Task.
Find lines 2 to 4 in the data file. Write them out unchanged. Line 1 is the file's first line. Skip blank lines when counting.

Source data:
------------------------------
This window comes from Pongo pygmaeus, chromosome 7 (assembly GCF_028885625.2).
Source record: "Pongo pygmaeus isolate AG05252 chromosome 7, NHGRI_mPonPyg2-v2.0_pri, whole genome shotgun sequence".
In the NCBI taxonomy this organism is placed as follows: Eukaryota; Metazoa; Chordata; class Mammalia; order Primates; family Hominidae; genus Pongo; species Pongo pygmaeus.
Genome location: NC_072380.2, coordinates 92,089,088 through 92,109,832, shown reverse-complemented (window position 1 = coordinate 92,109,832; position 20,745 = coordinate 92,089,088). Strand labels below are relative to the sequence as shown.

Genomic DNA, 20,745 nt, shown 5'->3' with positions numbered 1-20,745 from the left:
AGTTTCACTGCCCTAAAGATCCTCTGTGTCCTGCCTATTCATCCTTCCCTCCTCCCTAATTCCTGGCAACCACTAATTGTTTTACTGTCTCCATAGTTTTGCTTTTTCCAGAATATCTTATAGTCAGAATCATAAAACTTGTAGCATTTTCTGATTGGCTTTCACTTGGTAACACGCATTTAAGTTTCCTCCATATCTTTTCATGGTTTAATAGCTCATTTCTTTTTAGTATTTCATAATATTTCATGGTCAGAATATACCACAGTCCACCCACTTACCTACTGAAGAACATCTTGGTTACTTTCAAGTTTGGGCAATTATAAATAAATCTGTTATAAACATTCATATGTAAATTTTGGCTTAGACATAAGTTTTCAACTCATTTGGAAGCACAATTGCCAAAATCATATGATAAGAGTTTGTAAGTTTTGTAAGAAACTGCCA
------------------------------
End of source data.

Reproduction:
Source record: "Pongo pygmaeus isolate AG05252 chromosome 7, NHGRI_mPonPyg2-v2.0_pri, whole genome shotgun sequence".
In the NCBI taxonomy this organism is placed as follows: Eukaryota; Metazoa; Chordata; class Mammalia; order Primates; family Hominidae; genus Pongo; species Pongo pygmaeus.
Genome location: NC_072380.2, coordinates 92,089,088 through 92,109,832, shown reverse-complemented (window position 1 = coordinate 92,109,832; position 20,745 = coordinate 92,089,088). Strand labels below are relative to the sequence as shown.